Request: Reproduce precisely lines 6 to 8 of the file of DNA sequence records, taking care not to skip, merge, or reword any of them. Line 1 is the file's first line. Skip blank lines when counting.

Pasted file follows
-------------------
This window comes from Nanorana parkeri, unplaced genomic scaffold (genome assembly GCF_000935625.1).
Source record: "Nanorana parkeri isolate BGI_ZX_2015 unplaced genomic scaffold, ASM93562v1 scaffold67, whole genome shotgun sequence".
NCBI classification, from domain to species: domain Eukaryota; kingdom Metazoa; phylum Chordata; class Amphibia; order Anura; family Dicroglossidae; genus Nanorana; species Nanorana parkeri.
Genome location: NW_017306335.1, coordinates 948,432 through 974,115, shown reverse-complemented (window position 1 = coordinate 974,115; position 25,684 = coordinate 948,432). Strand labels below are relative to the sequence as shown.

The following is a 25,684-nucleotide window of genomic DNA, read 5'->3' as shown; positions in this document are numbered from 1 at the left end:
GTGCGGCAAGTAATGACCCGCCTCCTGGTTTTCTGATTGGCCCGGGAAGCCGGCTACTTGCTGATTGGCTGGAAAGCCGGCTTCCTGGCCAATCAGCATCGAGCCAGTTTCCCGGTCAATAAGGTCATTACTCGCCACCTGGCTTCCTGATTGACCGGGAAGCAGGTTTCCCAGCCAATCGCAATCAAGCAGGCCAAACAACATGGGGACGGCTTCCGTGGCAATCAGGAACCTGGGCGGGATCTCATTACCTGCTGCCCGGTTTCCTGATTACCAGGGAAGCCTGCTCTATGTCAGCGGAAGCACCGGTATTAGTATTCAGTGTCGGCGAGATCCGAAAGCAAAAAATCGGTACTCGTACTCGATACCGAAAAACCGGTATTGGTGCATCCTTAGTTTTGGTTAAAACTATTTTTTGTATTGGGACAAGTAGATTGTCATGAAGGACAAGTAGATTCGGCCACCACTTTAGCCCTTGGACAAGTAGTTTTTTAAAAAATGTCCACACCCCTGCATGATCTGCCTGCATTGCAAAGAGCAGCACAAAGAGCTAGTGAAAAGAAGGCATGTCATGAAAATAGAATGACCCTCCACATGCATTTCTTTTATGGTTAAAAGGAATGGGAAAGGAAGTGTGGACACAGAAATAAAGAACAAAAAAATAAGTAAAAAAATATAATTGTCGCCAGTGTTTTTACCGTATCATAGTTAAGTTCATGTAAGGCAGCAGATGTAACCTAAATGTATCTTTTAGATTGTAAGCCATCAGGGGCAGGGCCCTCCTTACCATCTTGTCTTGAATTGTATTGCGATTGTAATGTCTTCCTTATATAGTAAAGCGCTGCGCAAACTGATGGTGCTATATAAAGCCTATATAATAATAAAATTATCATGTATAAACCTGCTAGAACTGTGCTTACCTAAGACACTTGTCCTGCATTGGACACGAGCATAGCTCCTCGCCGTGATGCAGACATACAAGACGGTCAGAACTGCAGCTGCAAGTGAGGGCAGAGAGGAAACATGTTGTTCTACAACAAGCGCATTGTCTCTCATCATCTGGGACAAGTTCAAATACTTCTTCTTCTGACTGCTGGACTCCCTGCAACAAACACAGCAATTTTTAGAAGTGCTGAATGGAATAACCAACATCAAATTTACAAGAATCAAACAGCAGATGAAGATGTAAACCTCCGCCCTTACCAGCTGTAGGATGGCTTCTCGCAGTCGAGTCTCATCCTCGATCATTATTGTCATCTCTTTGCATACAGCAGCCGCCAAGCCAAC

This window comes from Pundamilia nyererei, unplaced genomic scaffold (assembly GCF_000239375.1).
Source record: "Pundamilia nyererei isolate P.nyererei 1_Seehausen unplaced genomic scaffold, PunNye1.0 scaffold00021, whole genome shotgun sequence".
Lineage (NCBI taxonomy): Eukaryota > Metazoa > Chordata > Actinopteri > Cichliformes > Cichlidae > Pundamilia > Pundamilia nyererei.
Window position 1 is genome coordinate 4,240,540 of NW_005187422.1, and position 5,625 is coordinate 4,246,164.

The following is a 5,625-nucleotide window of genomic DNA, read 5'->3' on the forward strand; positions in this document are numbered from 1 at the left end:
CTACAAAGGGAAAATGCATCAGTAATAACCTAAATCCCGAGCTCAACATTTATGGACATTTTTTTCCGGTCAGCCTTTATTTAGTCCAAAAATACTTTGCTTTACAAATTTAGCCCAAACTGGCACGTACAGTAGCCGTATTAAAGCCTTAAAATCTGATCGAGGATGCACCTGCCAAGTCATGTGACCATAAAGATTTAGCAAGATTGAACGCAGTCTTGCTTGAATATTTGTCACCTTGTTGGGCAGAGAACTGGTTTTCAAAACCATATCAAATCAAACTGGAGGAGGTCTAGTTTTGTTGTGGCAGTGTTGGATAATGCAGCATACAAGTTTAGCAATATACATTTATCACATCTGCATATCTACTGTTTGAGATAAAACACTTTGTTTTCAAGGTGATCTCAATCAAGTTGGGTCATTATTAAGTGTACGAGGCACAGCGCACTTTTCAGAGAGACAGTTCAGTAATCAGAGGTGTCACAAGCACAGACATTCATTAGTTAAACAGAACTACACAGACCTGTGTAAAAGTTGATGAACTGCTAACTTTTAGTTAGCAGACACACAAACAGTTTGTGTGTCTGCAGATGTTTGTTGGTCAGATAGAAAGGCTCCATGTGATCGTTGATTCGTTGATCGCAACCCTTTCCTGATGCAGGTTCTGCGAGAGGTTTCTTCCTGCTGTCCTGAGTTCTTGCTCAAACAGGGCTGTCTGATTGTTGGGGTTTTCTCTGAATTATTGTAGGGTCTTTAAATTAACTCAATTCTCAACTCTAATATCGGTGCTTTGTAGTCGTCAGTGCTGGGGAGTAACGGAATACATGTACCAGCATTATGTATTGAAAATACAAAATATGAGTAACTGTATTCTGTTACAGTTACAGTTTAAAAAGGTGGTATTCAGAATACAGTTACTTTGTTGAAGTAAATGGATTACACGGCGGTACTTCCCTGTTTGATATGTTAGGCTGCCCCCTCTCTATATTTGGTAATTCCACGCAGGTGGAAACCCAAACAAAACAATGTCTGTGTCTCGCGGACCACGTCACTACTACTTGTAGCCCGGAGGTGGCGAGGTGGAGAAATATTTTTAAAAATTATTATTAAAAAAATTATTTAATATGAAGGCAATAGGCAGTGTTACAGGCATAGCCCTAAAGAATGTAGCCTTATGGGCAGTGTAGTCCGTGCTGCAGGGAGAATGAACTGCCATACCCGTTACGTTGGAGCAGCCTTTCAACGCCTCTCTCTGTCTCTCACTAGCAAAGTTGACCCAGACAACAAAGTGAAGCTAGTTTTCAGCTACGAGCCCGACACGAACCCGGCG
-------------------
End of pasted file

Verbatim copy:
GTGCGGCAAGTAATGACCCGCCTCCTGGTTTTCTGATTGGCCCGGGAAGCCGGCTACTTGCTGATTGGCTGGAAAGCCGGCTTCCTGGCCAATCAGCATCGAGCCAGTTTCCCGGTCAATAAGGTCATTACTCGCCACCTGGCTTCCTGATTGACCGGGAAGCAGGTTTCCCAGCCAATCGCAATCAAGCAGGCCAAACAACATGGGGACGGCTTCCGTGGCAATCAGGAACCTGGGCGGGATCTCATTACCTGCTGCCCGGTTTCCTGATTACCAGGGAAGCCTGCTCTATGTCAGCGGAAGCACCGGTATTAGTATTCAGTGTCGGCGAGATCCGAAAGCAAAAAATCGGTACTCGTACTCGATACCGAAAAACCGGTATTGGTGCATCCTTAGTTTTGGTTAAAACTATTTTTTGTATTGGGACAAGTAGATTGTCATGAAGGACAAGTAGATTCGGCCACCACTTTAGCCCTTGGACAAGTAGTTTTTTAAAAAATGTCCACACCCCTGCATGATCTGCCTGCATTGCAAAGAGCAGCACAAAGAGCTAGTGAAAAGAAGGCATGTCATGAAAATAGAATGACCCTCCACATGCATTTCTTTTATGGTTAAAAGGAATGGGAAAGGAAGTGTGGACACAGAAATAAAGAACAAAAAAATAAGTAAAAAAATATAATTGTCGCCAGTGTTTTTACCGTATCATAGTTAAGTTCATGTAAGGCAGCAGATGTAACCTAAATGTATCTTTTAGATTGTAAGCCATCAGGGGCAGGGCCCTCCTTACCATCTTGTCTTGAATTGTATTGCGATTGTAATGTCTTCCTTATATAGTAAAGCGCTGCGCAAACTGATGGTGCTATATAAAGCCTATATAATAATAAAATTATCATGTATAAACCTGCTAGAACTGTGCTTACCTAAGACACTTGTCCTGCATTGGACACGAGCATAGCTCCTCGCCGTGATGCAGACATACAAGACGGTCAGAACTGCAGCTGCAAGTGAGGGCAGAGAGGAAACATGTTGTTCTACAACAAGCGCATTGTCTCTCATCATCTGGGACAAGTTCAAATACTTCTTCTTCTGACTGCTGGACTCCCTGCAACAAACACAGCAATTTTTAGAAGTGCTGAATGGAATAACCAACATCAAATTTACAAGAATCAAACAGCAGATGAAGATGTAAACCTCCGCCCTTACCAGCTGTAGGATGGCTTCTCGCAGTCGAGTCTCATCCTCGATCATTATTGTCATCTCTTTGCATACAGCAGCCGCCAAGCCAAC

This window comes from Pundamilia nyererei, unplaced genomic scaffold (assembly GCF_000239375.1).
Source record: "Pundamilia nyererei isolate P.nyererei 1_Seehausen unplaced genomic scaffold, PunNye1.0 scaffold00021, whole genome shotgun sequence".